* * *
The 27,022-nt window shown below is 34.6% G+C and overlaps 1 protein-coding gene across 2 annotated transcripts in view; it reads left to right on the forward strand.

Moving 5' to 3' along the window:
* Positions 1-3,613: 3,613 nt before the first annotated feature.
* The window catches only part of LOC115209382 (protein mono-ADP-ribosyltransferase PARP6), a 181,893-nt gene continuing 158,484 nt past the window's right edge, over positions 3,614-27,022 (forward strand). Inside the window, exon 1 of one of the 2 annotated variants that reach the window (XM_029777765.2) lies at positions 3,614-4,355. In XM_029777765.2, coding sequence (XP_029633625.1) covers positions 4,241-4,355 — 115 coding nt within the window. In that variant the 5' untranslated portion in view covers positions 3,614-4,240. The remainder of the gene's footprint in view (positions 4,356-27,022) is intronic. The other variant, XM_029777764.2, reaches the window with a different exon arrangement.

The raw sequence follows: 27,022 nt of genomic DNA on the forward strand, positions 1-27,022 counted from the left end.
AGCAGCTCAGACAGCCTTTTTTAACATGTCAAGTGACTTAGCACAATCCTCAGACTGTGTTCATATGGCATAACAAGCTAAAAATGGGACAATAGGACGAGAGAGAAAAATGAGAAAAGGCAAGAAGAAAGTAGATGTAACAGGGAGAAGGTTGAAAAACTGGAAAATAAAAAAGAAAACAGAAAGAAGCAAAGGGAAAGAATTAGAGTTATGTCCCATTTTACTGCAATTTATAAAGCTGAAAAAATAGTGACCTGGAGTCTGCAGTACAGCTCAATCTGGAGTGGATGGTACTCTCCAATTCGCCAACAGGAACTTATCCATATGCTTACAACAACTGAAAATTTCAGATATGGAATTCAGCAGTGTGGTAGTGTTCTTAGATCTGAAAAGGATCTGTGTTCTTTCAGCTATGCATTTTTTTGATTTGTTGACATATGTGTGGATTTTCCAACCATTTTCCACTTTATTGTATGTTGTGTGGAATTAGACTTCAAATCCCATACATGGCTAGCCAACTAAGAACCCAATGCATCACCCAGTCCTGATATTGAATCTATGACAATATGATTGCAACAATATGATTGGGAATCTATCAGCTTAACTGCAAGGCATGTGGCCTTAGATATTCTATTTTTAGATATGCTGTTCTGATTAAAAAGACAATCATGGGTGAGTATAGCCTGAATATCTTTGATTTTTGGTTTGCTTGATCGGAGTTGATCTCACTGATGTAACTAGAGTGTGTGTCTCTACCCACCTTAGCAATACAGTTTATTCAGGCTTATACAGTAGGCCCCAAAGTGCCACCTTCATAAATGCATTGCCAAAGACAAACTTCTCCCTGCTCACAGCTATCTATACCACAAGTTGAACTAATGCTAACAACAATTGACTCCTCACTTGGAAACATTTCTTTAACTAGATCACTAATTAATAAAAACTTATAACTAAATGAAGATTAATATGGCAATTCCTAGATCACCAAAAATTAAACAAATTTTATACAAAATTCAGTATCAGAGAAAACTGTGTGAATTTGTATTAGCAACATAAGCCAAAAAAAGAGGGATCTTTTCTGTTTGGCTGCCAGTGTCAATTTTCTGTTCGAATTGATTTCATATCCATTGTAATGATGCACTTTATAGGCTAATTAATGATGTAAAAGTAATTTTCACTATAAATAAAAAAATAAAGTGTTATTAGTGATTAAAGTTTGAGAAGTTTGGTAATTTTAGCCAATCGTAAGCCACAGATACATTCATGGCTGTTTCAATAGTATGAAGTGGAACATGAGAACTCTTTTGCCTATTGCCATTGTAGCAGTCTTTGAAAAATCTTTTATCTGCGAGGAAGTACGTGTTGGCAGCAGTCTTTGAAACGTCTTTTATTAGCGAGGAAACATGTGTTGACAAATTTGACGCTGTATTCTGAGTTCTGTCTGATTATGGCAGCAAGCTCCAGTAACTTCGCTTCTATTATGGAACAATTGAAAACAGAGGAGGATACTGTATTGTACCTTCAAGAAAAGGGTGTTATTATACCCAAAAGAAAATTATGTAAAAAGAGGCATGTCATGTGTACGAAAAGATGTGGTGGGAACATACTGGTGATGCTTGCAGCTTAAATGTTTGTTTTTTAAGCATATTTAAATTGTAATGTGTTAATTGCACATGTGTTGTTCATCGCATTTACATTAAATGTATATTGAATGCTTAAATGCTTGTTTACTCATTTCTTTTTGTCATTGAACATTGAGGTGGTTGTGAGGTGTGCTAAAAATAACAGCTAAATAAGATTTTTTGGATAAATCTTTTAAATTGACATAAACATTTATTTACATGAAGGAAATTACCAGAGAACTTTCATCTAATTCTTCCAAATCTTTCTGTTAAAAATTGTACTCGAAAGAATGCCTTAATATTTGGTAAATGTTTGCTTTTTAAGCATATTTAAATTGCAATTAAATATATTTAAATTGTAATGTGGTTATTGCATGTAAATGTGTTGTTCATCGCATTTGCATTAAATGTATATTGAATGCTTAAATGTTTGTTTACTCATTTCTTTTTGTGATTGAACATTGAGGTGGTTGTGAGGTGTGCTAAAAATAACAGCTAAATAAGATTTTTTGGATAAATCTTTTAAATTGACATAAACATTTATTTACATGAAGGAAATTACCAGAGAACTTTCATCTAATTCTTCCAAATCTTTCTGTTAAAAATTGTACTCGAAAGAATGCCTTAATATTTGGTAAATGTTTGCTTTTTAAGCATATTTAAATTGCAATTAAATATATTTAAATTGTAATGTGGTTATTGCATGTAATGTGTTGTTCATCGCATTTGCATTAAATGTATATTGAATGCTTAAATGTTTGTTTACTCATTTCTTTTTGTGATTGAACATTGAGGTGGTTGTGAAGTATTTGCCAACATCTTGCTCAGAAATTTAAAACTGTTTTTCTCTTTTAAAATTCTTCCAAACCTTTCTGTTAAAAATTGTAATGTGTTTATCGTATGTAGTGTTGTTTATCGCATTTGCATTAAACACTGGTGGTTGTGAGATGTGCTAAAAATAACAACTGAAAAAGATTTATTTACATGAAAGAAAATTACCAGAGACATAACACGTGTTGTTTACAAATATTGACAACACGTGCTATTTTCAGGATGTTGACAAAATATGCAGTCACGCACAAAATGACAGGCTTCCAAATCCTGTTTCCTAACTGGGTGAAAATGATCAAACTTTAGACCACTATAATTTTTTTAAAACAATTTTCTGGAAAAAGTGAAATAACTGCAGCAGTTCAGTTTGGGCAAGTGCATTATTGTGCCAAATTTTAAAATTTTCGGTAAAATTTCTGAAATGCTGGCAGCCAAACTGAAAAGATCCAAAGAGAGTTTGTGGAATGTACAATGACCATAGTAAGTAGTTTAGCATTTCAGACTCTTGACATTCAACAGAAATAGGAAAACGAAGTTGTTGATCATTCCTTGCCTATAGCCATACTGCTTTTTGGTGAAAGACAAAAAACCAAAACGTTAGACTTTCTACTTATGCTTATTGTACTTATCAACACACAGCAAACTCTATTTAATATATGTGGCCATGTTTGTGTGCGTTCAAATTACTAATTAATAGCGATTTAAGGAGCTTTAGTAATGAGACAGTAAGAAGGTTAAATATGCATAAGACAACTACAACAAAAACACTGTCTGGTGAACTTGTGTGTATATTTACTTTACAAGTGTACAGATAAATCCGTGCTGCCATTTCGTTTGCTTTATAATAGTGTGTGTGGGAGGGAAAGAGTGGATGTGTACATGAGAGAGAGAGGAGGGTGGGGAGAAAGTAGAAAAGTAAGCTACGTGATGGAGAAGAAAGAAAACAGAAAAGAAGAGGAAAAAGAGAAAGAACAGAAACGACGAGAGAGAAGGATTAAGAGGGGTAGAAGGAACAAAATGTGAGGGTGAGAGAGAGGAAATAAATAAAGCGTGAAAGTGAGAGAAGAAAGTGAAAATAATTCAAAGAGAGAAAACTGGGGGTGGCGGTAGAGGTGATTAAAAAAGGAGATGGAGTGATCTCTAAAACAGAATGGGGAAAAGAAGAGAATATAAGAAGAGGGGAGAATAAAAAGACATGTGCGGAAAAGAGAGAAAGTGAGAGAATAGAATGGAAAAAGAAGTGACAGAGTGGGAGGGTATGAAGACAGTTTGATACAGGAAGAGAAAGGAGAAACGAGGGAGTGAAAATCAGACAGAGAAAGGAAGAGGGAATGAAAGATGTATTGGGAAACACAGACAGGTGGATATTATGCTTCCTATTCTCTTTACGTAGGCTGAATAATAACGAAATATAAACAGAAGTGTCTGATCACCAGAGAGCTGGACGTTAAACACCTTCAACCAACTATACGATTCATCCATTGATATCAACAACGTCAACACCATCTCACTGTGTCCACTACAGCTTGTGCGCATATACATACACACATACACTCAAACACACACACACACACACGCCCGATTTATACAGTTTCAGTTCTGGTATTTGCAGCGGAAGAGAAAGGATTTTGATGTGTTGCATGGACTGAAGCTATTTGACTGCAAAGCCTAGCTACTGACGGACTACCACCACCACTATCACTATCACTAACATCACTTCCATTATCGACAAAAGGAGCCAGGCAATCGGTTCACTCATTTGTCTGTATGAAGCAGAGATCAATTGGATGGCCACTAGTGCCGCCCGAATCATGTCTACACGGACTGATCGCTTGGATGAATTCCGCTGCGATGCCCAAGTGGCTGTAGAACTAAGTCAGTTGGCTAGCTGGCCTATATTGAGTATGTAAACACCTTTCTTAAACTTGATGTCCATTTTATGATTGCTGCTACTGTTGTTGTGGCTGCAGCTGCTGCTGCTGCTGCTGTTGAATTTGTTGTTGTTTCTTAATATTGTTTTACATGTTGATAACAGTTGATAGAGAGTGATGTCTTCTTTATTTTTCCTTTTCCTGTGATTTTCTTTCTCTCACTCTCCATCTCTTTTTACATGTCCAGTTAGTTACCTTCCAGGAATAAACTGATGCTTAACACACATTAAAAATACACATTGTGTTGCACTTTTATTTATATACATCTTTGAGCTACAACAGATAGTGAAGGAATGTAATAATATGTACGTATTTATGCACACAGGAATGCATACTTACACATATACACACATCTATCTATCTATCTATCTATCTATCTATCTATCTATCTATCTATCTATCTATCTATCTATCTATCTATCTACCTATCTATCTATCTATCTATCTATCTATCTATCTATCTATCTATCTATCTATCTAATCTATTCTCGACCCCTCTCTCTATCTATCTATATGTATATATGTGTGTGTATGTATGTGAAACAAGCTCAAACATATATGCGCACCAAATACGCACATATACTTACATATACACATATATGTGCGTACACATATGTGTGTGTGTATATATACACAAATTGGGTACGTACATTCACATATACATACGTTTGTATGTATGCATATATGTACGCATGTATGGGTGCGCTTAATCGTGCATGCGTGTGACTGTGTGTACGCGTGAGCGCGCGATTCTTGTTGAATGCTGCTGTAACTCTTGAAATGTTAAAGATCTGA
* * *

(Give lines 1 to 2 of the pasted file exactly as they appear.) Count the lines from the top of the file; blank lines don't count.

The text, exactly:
The 27,022-nt window shown below is 34.6% G+C and overlaps 1 protein-coding gene across 2 annotated transcripts in view; it reads left to right on the forward strand.

Moving 5' to 3' along the window: